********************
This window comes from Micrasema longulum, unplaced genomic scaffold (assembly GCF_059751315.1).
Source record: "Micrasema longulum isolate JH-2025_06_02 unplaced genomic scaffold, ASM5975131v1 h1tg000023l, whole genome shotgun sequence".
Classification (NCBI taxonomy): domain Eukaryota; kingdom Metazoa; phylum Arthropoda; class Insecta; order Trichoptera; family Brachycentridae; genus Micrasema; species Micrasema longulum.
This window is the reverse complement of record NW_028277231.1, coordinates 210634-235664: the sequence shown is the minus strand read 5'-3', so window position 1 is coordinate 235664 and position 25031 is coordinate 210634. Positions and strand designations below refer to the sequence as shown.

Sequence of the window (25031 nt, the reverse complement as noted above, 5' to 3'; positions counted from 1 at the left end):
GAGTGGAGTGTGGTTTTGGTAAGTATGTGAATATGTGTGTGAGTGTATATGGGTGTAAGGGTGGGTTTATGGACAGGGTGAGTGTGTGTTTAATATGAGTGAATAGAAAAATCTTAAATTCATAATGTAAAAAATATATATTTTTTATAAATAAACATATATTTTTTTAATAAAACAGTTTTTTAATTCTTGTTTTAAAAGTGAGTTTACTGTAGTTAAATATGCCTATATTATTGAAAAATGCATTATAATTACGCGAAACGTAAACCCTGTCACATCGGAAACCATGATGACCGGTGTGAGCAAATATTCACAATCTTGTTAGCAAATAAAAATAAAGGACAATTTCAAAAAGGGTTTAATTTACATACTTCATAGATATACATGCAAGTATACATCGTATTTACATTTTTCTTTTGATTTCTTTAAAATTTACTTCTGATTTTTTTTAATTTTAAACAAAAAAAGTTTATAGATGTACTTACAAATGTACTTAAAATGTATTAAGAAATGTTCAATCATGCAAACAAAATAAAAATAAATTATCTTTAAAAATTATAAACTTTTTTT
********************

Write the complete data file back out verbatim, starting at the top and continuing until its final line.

This window comes from Micrasema longulum, unplaced genomic scaffold (assembly GCF_059751315.1).
Source record: "Micrasema longulum isolate JH-2025_06_02 unplaced genomic scaffold, ASM5975131v1 h1tg000023l, whole genome shotgun sequence".
Classification (NCBI taxonomy): domain Eukaryota; kingdom Metazoa; phylum Arthropoda; class Insecta; order Trichoptera; family Brachycentridae; genus Micrasema; species Micrasema longulum.
This window is the reverse complement of record NW_028277231.1, coordinates 210634-235664: the sequence shown is the minus strand read 5'-3', so window position 1 is coordinate 235664 and position 25031 is coordinate 210634. Positions and strand designations below refer to the sequence as shown.

Sequence of the window (25031 nt, the reverse complement as noted above, 5' to 3'; positions counted from 1 at the left end):
GAGTGGAGTGTGGTTTTGGTAAGTATGTGAATATGTGTGTGAGTGTATATGGGTGTAAGGGTGGGTTTATGGACAGGGTGAGTGTGTGTTTAATATGAGTGAATAGAAAAATCTTAAATTCATAATGTAAAAAATATATATTTTTTATAAATAAACATATATTTTTTTAATAAAACAGTTTTTTAATTCTTGTTTTAAAAGTGAGTTTACTGTAGTTAAATATGCCTATATTATTGAAAAATGCATTATAATTACGCGAAACGTAAACCCTGTCACATCGGAAACCATGATGACCGGTGTGAGCAAATATTCACAATCTTGTTAGCAAATAAAAATAAAGGACAATTTCAAAAAGGGTTTAATTTACATACTTCATAGATATACATGCAAGTATACATCGTATTTACATTTTTCTTTTGATTTCTTTAAAATTTACTTCTGATTTTTTTTAATTTTAAACAAAAAAAGTTTATAGATGTACTTACAAATGTACTTAAAATGTATTAAGAAATGTTCAATCATGCAAACAAAATAAAAATAAATTATCTTTAAAAATTATAAACTTTTTTT